Keepers

We have a lot of “keepers” around Forest Hill – a title that not only celebrates some very special people and their gifts but affirms the priesthood of all believers.  You see, we believe that ministry belongs to each and every one of us.  Part of our privilege of being in community is to help discern and celebrate each others gifts.

John Murphy is our resident “keeper of birthdays” – given his gift of never forgetting them – and our “keeper of the chairs.”  Every potluck Sunday he puts chairs around our tables and on other Sundays makes sure there’s chairs out for our seniors.  He never grumbles that his job is too menial but he’s always ready to welcome others to join in the fun. 

Joe is our “keeper of the light.” He not only turns on the lights in our sanctuary but the light of his smile chases away any darkness in our hearts.  Joe has limited mobility because of cerebral palsy and always wears a bicycle helmet to protect him from falls but that slows him down.  He may be unable to speak words, but Joe speaks volumes – with movement and sound and gesture, with his eyes and especially with the light of  his presence.


Howard has become our “keeper of communion.” He helps me set the Table before worship, carrying the elements oh so carefully, and then praying that our worship will be a gift to God and to our gathered community. I love Howard’s prayers and he loves praying.


Rick is the “keeper of the flame.” Each and every week, even when he can’t stay for worship because he’s going to the ballet, Rick takes the bus to Forest Hill to center himself, to pray and then to light our candles. His commitment is amazing and the candles always have a special glow when Rick lights them.

 

The faithfulness of our “keepers” is humbling and inspiring. Even though they may be challenged in special ways, they show up, they serve and they touch the lives of our community.  And frankly, they challenge us to grow in faith – to show up, serve, and touch as joyfully and as lovingly as they do.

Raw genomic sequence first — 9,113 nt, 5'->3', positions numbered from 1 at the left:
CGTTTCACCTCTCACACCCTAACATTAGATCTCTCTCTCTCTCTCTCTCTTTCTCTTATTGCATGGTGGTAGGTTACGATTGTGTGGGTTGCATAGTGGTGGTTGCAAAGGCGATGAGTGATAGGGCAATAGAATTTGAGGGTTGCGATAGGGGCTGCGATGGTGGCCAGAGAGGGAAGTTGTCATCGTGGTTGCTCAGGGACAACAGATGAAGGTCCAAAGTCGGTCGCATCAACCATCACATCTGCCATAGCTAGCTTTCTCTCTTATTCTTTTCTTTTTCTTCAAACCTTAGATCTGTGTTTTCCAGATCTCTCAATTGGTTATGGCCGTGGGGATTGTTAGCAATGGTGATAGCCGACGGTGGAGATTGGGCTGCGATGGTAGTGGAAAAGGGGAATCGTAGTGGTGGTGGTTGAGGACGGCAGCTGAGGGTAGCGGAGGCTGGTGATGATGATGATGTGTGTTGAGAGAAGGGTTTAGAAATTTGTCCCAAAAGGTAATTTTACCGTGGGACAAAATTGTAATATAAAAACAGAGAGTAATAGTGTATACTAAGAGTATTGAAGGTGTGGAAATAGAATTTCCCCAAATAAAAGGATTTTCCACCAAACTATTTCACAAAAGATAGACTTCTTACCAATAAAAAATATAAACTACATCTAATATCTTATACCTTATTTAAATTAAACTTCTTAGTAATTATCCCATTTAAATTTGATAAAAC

“But you are a chosen race, a royal priesthood, a holy nation, God’s own people, in order that you may proclaim the mighty acts of him who called you out of darkness into his marvelous light.  Once you were not a people, but now you are God’s people; once you had not received mercy, but now you have received mercy.” ~1 Peter 2:9-10.

Thanks be to God for John and Joe, Howard and Rick; for our keepers who truly teach us what it means to be God’s own people and to proclaim with our lives the Light of Christ.

Blessings, Susan

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  1. Susan,
    Thank you for your blog posts. They are part of my Lenten practice this year. They help me reconnect with our wonderful community at Forest Hill. I am thinking a lot right now about lay leaders and lay leadership – the ministry of all believers. I so deeply believe that “Part of our privilege of being in community is to help discern and celebrate each others gifts.” This is something that I loved about being at Forest Hill and that I love about serving at First Christian Church, Greensboro. You may be hearing from me more as I begin to formulate a ministry thesis on the topic of the ministry of all believers – cultivating and nurturing strong lay leadership. Again, thank you.
    With much love and peace this Lenten season,
    Thandiwe

    Reply

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